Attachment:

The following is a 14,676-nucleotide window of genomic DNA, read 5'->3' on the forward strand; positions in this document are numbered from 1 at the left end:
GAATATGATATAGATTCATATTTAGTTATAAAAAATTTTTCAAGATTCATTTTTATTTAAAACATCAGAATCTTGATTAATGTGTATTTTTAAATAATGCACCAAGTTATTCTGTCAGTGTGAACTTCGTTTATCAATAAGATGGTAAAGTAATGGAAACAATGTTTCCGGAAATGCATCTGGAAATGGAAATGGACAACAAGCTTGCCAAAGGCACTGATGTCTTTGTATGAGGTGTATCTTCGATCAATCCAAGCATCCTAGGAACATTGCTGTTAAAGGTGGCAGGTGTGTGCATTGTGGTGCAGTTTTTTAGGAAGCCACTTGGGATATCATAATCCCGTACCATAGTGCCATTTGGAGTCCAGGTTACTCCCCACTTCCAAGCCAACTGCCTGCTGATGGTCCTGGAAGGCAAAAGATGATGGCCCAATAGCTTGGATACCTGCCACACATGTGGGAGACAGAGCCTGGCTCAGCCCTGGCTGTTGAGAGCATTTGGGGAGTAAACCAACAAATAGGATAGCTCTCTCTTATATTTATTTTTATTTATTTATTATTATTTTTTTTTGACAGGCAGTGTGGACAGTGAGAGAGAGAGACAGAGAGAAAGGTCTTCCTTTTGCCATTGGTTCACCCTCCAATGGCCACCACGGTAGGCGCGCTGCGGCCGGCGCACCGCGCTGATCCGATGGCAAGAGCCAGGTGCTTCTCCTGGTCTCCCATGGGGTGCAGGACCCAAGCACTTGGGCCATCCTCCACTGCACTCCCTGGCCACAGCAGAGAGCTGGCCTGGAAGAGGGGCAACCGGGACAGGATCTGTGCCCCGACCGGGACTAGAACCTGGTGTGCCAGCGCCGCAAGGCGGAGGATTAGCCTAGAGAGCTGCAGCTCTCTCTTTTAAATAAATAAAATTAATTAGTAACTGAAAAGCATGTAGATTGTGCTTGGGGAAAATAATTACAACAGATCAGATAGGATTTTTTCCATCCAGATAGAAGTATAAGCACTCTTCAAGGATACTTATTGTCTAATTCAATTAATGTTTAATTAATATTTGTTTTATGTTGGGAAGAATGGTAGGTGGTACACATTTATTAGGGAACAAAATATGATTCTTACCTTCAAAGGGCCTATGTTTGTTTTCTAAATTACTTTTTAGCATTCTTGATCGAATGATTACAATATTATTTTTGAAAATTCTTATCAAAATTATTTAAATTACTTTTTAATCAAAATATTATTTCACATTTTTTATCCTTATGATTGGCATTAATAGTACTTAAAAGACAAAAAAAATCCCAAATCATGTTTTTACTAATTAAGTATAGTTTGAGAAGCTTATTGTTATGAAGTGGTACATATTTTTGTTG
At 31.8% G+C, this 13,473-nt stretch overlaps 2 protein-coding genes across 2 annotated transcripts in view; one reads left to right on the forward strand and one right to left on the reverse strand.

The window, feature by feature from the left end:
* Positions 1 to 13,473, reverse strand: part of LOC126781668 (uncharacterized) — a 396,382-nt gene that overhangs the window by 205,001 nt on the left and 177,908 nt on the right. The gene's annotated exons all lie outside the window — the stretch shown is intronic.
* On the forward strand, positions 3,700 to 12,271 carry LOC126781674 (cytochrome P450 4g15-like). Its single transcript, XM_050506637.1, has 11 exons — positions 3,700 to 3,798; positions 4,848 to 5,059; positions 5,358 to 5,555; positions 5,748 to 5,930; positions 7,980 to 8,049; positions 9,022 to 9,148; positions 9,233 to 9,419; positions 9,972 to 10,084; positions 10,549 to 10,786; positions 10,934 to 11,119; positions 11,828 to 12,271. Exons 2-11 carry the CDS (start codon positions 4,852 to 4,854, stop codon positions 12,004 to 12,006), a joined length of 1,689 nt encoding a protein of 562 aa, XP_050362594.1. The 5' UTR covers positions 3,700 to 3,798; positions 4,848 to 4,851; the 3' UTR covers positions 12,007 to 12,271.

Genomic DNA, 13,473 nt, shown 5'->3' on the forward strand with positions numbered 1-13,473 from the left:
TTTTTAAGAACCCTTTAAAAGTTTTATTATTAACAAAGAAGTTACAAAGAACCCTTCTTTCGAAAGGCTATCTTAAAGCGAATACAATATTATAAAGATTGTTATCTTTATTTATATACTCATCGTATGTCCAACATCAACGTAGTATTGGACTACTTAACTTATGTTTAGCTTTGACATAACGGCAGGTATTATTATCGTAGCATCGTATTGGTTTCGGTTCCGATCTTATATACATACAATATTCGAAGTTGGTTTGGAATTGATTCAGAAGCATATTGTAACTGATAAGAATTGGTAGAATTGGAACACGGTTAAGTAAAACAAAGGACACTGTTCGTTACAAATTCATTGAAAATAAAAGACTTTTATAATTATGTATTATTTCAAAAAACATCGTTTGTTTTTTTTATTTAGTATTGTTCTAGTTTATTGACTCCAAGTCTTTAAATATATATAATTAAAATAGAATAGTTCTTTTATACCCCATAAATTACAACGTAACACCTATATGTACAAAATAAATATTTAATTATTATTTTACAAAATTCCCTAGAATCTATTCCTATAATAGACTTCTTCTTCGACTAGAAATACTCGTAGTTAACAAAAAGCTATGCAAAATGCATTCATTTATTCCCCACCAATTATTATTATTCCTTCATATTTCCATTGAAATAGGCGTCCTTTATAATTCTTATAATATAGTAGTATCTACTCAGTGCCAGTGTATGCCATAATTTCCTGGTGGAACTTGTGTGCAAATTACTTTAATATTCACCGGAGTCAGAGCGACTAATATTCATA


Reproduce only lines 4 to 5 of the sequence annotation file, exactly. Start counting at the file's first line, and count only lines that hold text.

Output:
The window, feature by feature from the left end:
* Positions 1 to 13,473, reverse strand: part of LOC126781668 (uncharacterized) — a 396,382-nt gene that overhangs the window by 205,001 nt on the left and 177,908 nt on the right. The gene's annotated exons all lie outside the window — the stretch shown is intronic.